The court documents for each case will be posted online, as they become available here.

Home Health Fraud

Interestingly, much of the fraud involved home health care agencies and other types of services that have previously been identified as particularly vulnerable to fraud by the Health and Human Services (HHS) Office of Inspector General (OIG).

Part D Fraud

Another trend noted was an increase in fraud involving the Medicare Part D prescription drug program. According to Attorney General Loretta Lynch, "We saw new evidence of identity theft, including the use of stolen doctors' IDs to prepare fake prescriptions." According to the DOJ, over sixty of those arrested and charged with fraud were charged with fraud related to Part D.

The HHS OIG office noted that one in three Part D beneficiaries received commonly abused opioids last year, a trend it considers concerning, stating, "[m]isuse of opioids not only has serious financial costs but also human costs, including deaths from overdoses. These continuing high rates provide further evidence of this crisis facing our Nation."

As the federal government continues to crackdown on fraud, spending by Medicare Part D program for compound prescriptions rose 600% over the past decade. According to federal auditors, the trend raises questions about whether the drugs, which are customized for specific patient needs, were medically necessary or dispensed appropriately.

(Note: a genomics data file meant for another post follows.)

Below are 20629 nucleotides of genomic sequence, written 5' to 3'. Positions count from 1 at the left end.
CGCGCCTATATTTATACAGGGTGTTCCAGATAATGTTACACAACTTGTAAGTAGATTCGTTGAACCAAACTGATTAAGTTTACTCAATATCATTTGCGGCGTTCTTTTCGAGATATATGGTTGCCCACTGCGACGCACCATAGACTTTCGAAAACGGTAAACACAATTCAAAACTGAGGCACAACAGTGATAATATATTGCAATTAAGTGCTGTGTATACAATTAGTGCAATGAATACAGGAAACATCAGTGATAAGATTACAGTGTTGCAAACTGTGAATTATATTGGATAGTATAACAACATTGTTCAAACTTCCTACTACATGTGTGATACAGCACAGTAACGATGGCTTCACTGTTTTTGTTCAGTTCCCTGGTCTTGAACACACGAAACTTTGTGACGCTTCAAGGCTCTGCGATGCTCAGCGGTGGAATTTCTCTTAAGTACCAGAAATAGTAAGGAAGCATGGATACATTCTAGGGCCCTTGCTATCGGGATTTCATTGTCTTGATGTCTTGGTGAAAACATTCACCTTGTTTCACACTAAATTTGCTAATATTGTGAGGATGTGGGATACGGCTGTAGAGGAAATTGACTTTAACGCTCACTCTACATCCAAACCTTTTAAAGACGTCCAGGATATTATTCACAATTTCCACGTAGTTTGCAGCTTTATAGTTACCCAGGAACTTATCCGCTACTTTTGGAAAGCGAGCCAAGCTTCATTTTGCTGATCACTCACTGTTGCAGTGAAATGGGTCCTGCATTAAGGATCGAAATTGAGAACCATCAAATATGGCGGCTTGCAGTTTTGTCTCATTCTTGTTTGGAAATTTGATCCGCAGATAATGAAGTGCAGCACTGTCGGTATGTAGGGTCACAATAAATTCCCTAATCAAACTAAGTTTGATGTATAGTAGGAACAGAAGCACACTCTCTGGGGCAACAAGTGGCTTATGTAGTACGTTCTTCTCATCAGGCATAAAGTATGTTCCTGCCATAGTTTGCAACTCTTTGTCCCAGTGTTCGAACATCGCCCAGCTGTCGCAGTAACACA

Attorney General Loretta Lynch stated,

As this takedown should make clear, health care fraud is not an abstract violation or benign offense. It is a serious crime. The wrongdoers that we pursue in these operations seek to use public funds for private enrichment. They target real people – many of them in need of significant medical care.

HHS OIG Reports

The HHS OIG released two reports recently on the topic, one of which shows that more than 1,400 pharmacies had questionable billings for opioid drugs and a number of cities had higher than average billings for certain medications last year. The other report calls on the Centers for Medicare & Medicaid Services (CMS) to implement more of the OIG's recommendations for fighting fraud and abuse in Part D.

One area of concern for HHS is spending on commonly abused opioid drugs – such spending grew at a faster rate than spending for all Part D drugs – 156% versus 136%. The report also details questionable Part D billing practices in 1,432 retail pharmacies last year, including high numbers of prescriptions per beneficiary; high percentages of prescriptions for commonly abused opioids; high numbers of prescribers for commonly abused opioids per beneficiary receiving opioids; and high percentages of beneficiaries with excessive supplies of a drug.